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Released: 5th January 2018

Directed By: Mike White

Starring: Ben Stiller, Austin Abrams

Reviewed By: Scott Bates

Once one of Hollywood’s biggest comic actors, but now better-known for his more serious, character-driven dramadies with the likes of indie favourite Noah Baumbach, Ben Stiller continues his mid-life career introspection with Brad’s Status, the story of a fortysomething man who questions his success in life during a trip to Boston with his teenage son to visit universities.

Brad Sloane (Stiller) is 47, owner of a non-profit organisation, happily married to a loving wife, Melanie (Jenna Fischer), and father to budding 17 year old musician Troy (Austin Abrams). Brad’s content enough with his lot, but feels as if he hasn’t lived up to the expectations he had when he was younger, nor has he become as successful as his former uni friends, all of which have become powerful or wealthy. During a trip to Harvard University with Troy, Brad ends up having to call on the help of Craig Fisher (Michael Sheen), one of his old friends who’s now a big name in politics and an occasional professor at Harvard, to get Troy an interview he’s missed.

This is a role Stiller has done before – most notably in Baumbach’s While We’re Young – but it’s one he is genuinely really good at. Brad is someone both in awe of an envious of his old friends, who is determined to push his son for greatness so he can feel like less of a failure himself. He’s pathetic and sympathetic – he’s in the midst of a mid-life crisis and is desperately trying to fill a void in his life, but you do understand him and come to kind of like him. Stiller conveys this fantastically, especially in Brad’s inner monologue that narrates the film, although it’s virtually the same character he played in While We’re Young – a middle-aged man jealous of someone with the life he wishes he had.

At times, Brad’s Status plays like While We’re Young with the humour removed – a scene of Stiller venting to one of Troy’s friends could easily have been a deleted scene from the Baumbach film. This isn’t quite as well-written as that film either – Brad and Troy spouting f-words left and right during casual conversation with each other felt really unnatural. This is quite early on though – the dialogue does get better as the film progresses, with an extended scene in which Brad and Craig meet up once again after over a decade being one of the highlights. Sheen’s performance as the self-centered, insensitive political commentator/professor who was once such a close friend of Brad is one of his best in years, and this one scene alone proves what a great actor he is. Craig’s happy to help out his friend’s son, but he’s far from the professor you’d want delivering your lectures.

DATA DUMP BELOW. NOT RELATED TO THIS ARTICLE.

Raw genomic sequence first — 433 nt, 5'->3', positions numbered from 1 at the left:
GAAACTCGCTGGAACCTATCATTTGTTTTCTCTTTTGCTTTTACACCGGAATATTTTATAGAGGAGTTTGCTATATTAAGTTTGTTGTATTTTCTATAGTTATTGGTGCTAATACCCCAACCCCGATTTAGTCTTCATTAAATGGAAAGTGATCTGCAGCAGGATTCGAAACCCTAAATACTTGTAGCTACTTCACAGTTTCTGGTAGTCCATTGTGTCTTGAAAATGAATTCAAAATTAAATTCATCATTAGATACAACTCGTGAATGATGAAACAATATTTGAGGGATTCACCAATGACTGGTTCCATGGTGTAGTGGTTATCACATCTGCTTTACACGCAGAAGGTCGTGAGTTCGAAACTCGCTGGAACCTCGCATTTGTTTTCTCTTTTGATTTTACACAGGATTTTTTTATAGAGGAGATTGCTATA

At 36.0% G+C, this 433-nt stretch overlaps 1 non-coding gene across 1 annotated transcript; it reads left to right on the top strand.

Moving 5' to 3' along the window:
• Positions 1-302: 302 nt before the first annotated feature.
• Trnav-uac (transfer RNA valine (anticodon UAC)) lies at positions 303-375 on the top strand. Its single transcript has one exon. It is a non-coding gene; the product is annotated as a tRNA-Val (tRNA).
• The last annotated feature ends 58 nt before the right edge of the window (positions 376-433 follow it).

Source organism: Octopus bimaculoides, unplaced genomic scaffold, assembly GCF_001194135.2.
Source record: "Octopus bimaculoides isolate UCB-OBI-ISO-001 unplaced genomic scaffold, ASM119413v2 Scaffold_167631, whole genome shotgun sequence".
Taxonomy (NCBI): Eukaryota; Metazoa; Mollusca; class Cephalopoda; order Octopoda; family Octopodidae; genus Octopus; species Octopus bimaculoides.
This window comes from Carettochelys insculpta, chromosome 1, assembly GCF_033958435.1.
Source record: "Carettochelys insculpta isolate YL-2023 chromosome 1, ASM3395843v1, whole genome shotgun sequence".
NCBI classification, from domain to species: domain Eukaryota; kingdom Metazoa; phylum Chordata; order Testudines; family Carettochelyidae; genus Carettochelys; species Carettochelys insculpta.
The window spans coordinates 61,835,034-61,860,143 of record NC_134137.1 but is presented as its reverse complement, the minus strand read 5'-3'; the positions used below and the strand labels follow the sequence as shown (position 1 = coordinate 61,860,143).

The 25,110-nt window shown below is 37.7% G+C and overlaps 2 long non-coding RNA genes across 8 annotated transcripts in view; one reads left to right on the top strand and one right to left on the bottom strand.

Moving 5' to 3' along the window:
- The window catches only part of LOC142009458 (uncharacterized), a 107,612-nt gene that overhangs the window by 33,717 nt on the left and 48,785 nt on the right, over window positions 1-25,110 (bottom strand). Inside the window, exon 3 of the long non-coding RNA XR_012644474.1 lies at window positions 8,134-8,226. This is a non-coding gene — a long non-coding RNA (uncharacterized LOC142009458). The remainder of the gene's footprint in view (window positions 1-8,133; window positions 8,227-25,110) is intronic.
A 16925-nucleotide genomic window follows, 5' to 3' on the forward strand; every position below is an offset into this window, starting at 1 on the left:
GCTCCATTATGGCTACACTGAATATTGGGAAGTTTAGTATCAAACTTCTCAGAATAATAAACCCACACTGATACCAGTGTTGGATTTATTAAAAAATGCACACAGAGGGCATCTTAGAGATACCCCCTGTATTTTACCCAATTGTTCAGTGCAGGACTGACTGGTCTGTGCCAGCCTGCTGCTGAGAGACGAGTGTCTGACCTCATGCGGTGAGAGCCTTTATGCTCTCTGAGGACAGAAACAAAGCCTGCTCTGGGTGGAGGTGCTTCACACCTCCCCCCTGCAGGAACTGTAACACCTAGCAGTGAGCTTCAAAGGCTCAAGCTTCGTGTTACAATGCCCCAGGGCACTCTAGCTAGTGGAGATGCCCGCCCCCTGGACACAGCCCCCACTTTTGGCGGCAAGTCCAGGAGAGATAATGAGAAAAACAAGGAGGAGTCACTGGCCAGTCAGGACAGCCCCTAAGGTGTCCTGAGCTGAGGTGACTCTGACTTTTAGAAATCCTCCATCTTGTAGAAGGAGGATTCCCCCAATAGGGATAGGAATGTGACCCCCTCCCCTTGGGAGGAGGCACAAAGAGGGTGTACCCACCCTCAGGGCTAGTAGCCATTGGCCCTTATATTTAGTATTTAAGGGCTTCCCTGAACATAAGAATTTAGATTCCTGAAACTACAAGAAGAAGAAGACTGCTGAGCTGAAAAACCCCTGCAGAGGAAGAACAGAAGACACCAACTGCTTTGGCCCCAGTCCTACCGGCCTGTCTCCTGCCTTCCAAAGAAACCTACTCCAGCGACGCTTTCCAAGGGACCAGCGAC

Austin Abrams as the promising musician son is perfectly fine, but Jenna Fischer and Luke Wilson (as a high-flying businessman who was also a chum of Brad’s at uni) are unfortunately given very little to do, and writer-director Mike White turns up in a few fantasy sequences as another of Brad’s old friends, also pretty much marginalised. And the fantasy sequences – there’s way too many of them. Brad’s narration works well, although the imaginary interludes, while not wholly unnecessary, occur too often and add little to the plot overall.

This really is Stiller’s show, with Sheen as the supporting act. Both of them are really good here, but unless you’re an ardent fan of either actor you’re better off watching Stiller’s work with Noah Baumbach – he’s capable of straddling serious and comedic at the same time, as he does well here, although in Baumbach’s films he’s given stronger material to work with.